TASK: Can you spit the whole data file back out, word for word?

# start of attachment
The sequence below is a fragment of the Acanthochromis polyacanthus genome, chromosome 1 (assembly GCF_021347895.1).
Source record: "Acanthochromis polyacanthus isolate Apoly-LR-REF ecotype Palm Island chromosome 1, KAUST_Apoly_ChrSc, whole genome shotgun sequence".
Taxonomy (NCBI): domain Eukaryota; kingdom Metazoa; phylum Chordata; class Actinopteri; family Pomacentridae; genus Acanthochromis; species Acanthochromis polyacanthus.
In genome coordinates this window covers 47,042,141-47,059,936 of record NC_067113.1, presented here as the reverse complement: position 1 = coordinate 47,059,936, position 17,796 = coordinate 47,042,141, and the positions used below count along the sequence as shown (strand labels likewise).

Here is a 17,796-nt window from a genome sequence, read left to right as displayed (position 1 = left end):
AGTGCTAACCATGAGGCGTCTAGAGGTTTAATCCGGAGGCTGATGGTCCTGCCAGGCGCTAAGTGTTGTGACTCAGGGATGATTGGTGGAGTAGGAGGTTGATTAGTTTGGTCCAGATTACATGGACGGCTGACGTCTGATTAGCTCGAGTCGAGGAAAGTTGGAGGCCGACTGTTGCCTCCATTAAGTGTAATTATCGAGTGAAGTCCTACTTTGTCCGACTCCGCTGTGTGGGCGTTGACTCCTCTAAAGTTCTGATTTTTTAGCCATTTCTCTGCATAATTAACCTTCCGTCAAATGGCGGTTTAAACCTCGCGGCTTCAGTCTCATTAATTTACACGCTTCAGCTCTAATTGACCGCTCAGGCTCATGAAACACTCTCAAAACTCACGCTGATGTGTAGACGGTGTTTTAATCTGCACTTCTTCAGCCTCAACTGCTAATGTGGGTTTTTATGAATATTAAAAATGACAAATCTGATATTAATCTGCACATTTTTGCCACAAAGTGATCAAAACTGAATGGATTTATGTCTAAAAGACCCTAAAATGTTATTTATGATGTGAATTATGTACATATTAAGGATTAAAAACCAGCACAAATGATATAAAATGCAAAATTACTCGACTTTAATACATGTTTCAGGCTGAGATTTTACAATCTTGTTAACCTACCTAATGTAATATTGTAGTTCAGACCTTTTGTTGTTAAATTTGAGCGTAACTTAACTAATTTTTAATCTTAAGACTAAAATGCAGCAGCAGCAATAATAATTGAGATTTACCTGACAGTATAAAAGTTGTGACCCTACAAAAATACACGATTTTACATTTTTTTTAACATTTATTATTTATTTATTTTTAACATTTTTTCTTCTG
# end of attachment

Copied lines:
The sequence below is a fragment of the Acanthochromis polyacanthus genome, chromosome 1 (assembly GCF_021347895.1).
Source record: "Acanthochromis polyacanthus isolate Apoly-LR-REF ecotype Palm Island chromosome 1, KAUST_Apoly_ChrSc, whole genome shotgun sequence".
Taxonomy (NCBI): domain Eukaryota; kingdom Metazoa; phylum Chordata; class Actinopteri; family Pomacentridae; genus Acanthochromis; species Acanthochromis polyacanthus.
In genome coordinates this window covers 47,042,141-47,059,936 of record NC_067113.1, presented here as the reverse complement: position 1 = coordinate 47,059,936, position 17,796 = coordinate 47,042,141, and the positions used below count along the sequence as shown (strand labels likewise).

Here is a 17,796-nt window from a genome sequence, read left to right as displayed (position 1 = left end):
AGTGCTAACCATGAGGCGTCTAGAGGTTTAATCCGGAGGCTGATGGTCCTGCCAGGCGCTAAGTGTTGTGACTCAGGGATGATTGGTGGAGTAGGAGGTTGATTAGTTTGGTCCAGATTACATGGACGGCTGACGTCTGATTAGCTCGAGTCGAGGAAAGTTGGAGGCCGACTGTTGCCTCCATTAAGTGTAATTATCGAGTGAAGTCCTACTTTGTCCGACTCCGCTGTGTGGGCGTTGACTCCTCTAAAGTTCTGATTTTTTAGCCATTTCTCTGCATAATTAACCTTCCGTCAAATGGCGGTTTAAACCTCGCGGCTTCAGTCTCATTAATTTACACGCTTCAGCTCTAATTGACCGCTCAGGCTCATGAAACACTCTCAAAACTCACGCTGATGTGTAGACGGTGTTTTAATCTGCACTTCTTCAGCCTCAACTGCTAATGTGGGTTTTTATGAATATTAAAAATGACAAATCTGATATTAATCTGCACATTTTTGCCACAAAGTGATCAAAACTGAATGGATTTATGTCTAAAAGACCCTAAAATGTTATTTATGATGTGAATTATGTACATATTAAGGATTAAAAACCAGCACAAATGATATAAAATGCAAAATTACTCGACTTTAATACATGTTTCAGGCTGAGATTTTACAATCTTGTTAACCTACCTAATGTAATATTGTAGTTCAGACCTTTTGTTGTTAAATTTGAGCGTAACTTAACTAATTTTTAATCTTAAGACTAAAATGCAGCAGCAGCAATAATAATTGAGATTTACCTGACAGTATAAAAGTTGTGACCCTACAAAAATACACGATTTTACATTTTTTTTAACATTTATTATTTATTTATTTTTAACATTTTTTCTTCTG